CRYSTAL PALACE 2
McArthur 69 Milivojevic 80
BY MATT WOOSNAM AT ST MARY’S STADIUM
For all the world it looked as though Crystal Palace would follow up an excellent home draw with Manchester City by succumbing to a lifeless defeat by Southampton.
That was until Bakary Sako was thrown on just after an hour in a game which lacked any semblance of quality for the most part.
What has become evident under Roy Hodgson is that this Palace side does not know when it is beaten. In previous years they have regularly conceded early on, shortly after half-time or late-on. Under Hodgson that has turned on its head. Late goals at home have seen them climb the table, and they have begun to recover their away form.
Understandably the football has not been the most attractive at times, but it has been effective. But the most important change Hodgson has made is not one which can be measured, it is not something which can be analysed and statistically broken down. It is a mental aspect he has changed. The experienced boss has brought back belief – somewhat reminiscent of the way Sam Allardyce achieved it in a winning run at the back end of last season.
In truth, belief appeared entirely absent from the minds of players, most of whom had played three high-intensity games in a week.
But as the game progressed at St Mary’s they slowly began to grind down their opponents and after the equaliser they upped their game further and found a moment of quality to turn the game on its head.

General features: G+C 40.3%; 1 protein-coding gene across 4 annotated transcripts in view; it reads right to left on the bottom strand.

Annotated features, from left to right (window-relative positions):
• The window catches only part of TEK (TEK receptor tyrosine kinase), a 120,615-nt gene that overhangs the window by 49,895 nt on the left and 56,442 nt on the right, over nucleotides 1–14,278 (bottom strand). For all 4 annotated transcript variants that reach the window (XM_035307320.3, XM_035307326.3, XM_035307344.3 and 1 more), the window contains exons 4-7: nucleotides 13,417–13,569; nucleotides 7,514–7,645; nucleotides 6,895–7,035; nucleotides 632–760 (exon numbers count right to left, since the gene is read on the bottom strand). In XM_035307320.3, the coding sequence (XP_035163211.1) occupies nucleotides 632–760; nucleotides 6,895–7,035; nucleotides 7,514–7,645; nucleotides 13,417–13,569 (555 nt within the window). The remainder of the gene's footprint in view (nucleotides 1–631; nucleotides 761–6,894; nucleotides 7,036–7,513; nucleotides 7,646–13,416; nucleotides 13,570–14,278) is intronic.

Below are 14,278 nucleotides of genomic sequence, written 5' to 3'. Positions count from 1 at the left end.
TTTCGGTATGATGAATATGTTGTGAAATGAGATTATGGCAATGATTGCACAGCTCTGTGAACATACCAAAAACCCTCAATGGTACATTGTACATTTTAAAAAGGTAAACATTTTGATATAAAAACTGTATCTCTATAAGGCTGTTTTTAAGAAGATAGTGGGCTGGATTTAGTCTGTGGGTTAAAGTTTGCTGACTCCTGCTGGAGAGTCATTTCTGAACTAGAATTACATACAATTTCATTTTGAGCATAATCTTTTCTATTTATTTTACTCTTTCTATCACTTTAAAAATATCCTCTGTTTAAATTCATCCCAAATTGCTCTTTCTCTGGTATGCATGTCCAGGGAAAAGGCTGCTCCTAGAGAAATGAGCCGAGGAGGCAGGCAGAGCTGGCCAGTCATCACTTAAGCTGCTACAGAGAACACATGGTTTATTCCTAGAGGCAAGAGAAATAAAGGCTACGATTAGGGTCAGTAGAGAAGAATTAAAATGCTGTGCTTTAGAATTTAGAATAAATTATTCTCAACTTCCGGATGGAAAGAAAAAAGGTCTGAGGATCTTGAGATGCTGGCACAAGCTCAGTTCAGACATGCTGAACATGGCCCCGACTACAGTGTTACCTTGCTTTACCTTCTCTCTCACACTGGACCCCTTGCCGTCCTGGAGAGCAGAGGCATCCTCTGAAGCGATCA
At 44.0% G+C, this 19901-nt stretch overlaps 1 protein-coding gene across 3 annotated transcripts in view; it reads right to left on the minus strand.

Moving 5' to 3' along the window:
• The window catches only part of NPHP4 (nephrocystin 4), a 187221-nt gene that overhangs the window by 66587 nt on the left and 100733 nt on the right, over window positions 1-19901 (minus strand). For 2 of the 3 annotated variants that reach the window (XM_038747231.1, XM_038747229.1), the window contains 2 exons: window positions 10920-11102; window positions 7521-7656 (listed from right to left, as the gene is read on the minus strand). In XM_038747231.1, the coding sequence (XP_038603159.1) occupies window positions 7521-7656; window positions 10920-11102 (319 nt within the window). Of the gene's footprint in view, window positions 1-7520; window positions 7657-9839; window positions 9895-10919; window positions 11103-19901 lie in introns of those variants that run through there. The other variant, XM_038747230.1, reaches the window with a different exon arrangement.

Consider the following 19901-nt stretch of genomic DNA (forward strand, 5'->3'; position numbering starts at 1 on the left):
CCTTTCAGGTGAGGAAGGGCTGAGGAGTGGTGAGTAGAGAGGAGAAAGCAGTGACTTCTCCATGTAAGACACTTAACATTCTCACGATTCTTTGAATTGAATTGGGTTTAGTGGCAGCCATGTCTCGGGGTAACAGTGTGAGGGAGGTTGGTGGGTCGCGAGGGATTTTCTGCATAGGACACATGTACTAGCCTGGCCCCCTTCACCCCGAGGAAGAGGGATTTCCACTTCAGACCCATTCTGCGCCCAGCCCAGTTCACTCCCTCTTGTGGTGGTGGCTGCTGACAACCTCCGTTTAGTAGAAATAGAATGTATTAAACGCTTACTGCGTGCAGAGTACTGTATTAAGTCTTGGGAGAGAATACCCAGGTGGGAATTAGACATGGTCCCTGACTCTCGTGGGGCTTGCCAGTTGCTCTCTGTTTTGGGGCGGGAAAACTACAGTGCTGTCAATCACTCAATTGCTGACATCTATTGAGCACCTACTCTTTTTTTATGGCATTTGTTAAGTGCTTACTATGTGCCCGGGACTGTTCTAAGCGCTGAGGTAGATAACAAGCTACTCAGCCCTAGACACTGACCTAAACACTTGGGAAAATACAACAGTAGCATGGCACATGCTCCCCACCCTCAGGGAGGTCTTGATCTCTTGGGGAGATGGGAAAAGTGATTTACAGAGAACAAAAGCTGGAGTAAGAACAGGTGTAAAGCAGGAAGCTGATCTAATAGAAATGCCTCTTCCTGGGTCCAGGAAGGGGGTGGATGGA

Andros Townsend’s cross was nodded on by Christian Benteke, and James McArthur was in the right place to fire into the top of the net after Shane Long had put Southampton ahead early in the first half.
But it was Luka Milivojevic who produced a fine finish that the game scarcely deserved. Townsend broke down the left and squared to the midfielder, who took aim first time and curled into the bottom corner of Alex McCarthy’s goal.
With just one defeat in 11 games, Palace have found a way to pick up points even when they haven’t played particularly well.
Sako has scarcely featured in a Palace shirt since his free transfer from Wolves in 2015, but under Hodgson the winger has enjoyed a resurgence. It was his introduction which transformed this game and the Eagles. Sako took the game to the hosts.
His strength and driving runs at a tired defence was instrumental in opening up pockets of space and stretching the back line. But it was not just here – against Leicester, West Ham and Arsenal he has contributed, and he has become a genuine option from the bench rather than just another space filler.
This was a game devoid of skill, pace and exciting moments until the arrival of the wide man. Shane Long’s opener was typically opportunistic but like so many on the pitch, his impact was short-lived. Clearly worn down by his exertions in the past week, Yohan Cabaye failed to make any impact on a boggy pitch which cut up easily, in a game which did not suit him. Wilfried Zaha had little effect on the game but should have added a third late on from a long goal-kick which bounced six yards out, only for the Ivorian to poke over the bar when well-placed to score.
With the additions of a new goalkeeper, central midfielder and striker in this month’s transfer window, the Eagles look like a team which can go on to secure safety with relative ease.
Nonetheless, there often seems to be a twist in the tale with Palace. Hodgson will need to call upon his experience many times in the coming months, but he has put his side in a significantly improved position to stay up.
Crystal Palace (4-2-3-1): Hennessey 6, Fosu-Mensah 5, Kelly 6, Tomkins 6, Schlupp 5 (Sako 64, 8), Townsend 7, McArthur 6, Cabaye 4 (Van Aanholt 45, 7), Milivojevic 7, Zaha 5, Benteke 5. Not used: Speroni, Souare, Delaney, Lee.
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